Ask anyone in my family: I don’t like people to eat alone. Even if you want to eat alone, it’s going to be a tough slog when I’m around. When my kids were little this translated into my sitting at the table for considerable periods. (I think my toddler daughter figured out that, while dining, she could have my attention as long as she wished and, well, took…her…time.) As I was fond of saying then and now, I really had not one thing better to do (which relates little to how busy I was, I assure you).
I know where it came from, this obsession about not eating alone. My mother’s parents were dead by the time she was 12. She went to live with an aunt (my Nana) who was barely 10 years older than my mother. They got along fine for the most part (a testament to the character of each, I think) but my Nana worked full-time and eventually my Mom did too, and dinnertimes didn’t always overlap. So sometimes my Mom came home to a dinner pulled out of the oven (pre-microwave days) which she ate, alone. She didn’t complain much about it, but she did tell the story. I think I’ve always since associated eating alone with how alone my mother must have felt at the time, losing her parents at such a critical age, being separated from her siblings.
Growing up, my three sisters and mother and father and I had the family-dining thing down, especially at dinner. We went out to eat at restaurants maybe twice a year, to celebrate our yearly graduation to the next grades, for example, or a First Communion or Confirmation. That’s it. The remaining dinners were eaten at home, around one table, with everybody seated at their place. The dinners weren’t lavish–my Mom was a good cook and budget-keeper–but you could pretty much set the clock by the ritual. I don’t know so much that I loved it but that it was important to me, that I would have felt rudderless, somehow, without it.
Flash forward to the 80’s-90’s, where my husband’s workday often extended to 8 or 9 at night and sports and other activities soon nosed in on my children’s lives. Even so, we tried. I cooked most nights. And I sat with whomever there was to sit with. Very, very happily.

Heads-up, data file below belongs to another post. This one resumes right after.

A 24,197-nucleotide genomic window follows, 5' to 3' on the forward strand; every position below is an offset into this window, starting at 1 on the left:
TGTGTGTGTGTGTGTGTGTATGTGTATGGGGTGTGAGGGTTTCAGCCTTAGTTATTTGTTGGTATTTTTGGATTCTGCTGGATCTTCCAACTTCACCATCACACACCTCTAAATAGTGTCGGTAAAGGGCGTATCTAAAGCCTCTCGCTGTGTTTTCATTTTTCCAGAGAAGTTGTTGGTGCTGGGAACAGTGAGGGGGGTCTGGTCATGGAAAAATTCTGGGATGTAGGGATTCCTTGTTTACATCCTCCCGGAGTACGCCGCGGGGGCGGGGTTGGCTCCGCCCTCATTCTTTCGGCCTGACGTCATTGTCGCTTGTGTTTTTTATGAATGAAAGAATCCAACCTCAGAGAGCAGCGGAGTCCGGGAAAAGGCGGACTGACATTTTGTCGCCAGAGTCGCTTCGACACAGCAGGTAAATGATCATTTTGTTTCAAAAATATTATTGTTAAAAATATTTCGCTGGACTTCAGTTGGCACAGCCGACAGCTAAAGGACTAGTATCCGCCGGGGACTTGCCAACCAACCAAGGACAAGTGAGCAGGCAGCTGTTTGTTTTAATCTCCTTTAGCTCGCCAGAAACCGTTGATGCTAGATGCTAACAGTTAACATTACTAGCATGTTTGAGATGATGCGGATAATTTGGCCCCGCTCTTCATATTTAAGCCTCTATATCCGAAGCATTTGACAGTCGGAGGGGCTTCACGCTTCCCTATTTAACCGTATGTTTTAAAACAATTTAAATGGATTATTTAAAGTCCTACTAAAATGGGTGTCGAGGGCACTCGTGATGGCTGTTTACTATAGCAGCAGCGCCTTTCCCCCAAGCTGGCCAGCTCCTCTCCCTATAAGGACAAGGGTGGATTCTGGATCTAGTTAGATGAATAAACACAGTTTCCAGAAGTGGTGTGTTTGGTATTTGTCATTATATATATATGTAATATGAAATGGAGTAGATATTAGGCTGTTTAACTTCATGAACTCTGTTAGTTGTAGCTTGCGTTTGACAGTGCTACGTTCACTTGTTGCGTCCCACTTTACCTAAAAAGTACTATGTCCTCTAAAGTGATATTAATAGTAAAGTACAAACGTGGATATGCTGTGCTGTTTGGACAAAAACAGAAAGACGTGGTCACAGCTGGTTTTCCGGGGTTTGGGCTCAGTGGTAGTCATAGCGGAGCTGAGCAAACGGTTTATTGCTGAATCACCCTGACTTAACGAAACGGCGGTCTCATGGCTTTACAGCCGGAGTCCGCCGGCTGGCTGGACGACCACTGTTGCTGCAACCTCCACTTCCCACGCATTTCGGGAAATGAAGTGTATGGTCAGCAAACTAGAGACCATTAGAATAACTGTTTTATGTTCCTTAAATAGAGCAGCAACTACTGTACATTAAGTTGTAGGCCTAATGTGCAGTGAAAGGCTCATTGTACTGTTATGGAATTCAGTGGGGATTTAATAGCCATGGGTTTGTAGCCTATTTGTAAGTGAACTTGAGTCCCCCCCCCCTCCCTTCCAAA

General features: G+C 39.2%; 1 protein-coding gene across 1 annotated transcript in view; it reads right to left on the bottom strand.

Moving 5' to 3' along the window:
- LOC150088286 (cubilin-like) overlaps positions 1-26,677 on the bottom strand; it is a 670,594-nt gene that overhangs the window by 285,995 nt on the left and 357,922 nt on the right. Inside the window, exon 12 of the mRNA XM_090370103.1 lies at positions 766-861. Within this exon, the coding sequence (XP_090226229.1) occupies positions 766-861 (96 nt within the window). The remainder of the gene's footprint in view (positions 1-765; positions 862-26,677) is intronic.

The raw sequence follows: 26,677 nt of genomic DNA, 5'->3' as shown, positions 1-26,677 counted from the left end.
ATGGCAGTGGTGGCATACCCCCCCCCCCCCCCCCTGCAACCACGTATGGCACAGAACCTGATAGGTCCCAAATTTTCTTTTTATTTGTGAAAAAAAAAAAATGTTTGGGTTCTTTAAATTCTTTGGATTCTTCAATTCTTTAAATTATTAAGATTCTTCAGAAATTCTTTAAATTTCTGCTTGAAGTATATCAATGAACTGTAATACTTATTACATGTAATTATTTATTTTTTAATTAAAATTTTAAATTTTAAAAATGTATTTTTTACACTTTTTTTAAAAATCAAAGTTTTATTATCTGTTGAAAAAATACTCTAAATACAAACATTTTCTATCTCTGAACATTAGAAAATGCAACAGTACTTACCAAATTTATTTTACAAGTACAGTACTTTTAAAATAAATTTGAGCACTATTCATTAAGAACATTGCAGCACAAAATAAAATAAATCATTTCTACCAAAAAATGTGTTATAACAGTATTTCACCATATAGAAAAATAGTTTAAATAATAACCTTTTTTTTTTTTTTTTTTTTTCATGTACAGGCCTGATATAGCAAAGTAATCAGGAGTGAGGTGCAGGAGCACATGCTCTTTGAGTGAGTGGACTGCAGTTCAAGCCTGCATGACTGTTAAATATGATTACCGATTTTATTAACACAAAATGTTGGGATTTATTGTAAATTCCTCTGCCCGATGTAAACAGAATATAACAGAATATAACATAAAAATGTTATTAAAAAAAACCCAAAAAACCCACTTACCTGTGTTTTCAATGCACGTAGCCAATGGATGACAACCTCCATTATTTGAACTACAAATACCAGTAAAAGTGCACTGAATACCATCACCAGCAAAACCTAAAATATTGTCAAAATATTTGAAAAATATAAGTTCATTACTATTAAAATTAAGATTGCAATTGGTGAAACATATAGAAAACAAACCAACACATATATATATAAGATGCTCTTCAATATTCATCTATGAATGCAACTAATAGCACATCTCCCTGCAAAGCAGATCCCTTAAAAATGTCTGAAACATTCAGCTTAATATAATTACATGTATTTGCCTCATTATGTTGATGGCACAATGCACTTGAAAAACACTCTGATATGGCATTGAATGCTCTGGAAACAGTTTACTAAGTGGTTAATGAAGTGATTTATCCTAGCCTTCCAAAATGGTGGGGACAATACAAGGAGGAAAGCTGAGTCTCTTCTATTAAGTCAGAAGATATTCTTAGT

So it is with great pleasure that I started volunteering in the “family-style dining” at my local Minneapolis public school (Webster, which I love, from kindergartener to principal). Webster is small and currently has only K-2 classes, which actually makes the family-style dining even more wonderful. When I arrived last Wednesday, a child at each of maybe 8 to 10 round tables was…setting the table! With real (not plastic) forks and spoons. And nice, not throw-away plates. When their classmates filed in, they sat in designated seats at designated tables and waited for a lunch staff person to deliver several serving bowls of food. One child took care of everyone’s beverages. It’s their job to ask if each student wants water or milk. They bring each child’s request to the table in little plastic dining glasses, which they fill themselves at a sidebar.
The children had been practicing for several weeks before I was able to come and help. They clearly knew the drill and they were more than happy to bring me up to speed. (These are kindergarteners I sat with, mind you.) Bowls get passed around to the right. Each child serves him or herself, mindful of their own hunger and how much food remains in the bowl for others (it can be refilled, but patience and good manners prevail). You don’t have to take anything you don’t want. Some kids bring their own lunch and eat in the group, too. You’re expected to engage in pleasant conversation (that’s where I come in, although I’m thinking it would be better if I found out if I could eat the school lunch, too). When it’s almost time for recess (which all the children participate in, for a good half-hour at least) a designated child collects and scrapes food off the plates, stacks them and returns them to the sidebar. (And no, this is not always done with out a few “Eeew’s” and “Gross,” but it gets done. By a kid.) Other children clear utensils and drinking glasses. A child wipes the table.
Then everyone goes out to play.
There are many articles online about the benefits of family-style dining at school, ranging from the motor-skill practice of dishing up and passing, to self-selection of what and how much food each child wants to eat, to the social responsibilities of setting up and cleaning up, to the sense of community and, well, not eating alone.
Last week I came home and ate lunch alone. Tomorrow, I’m going to see if they’ll let me eat lunch with the kids.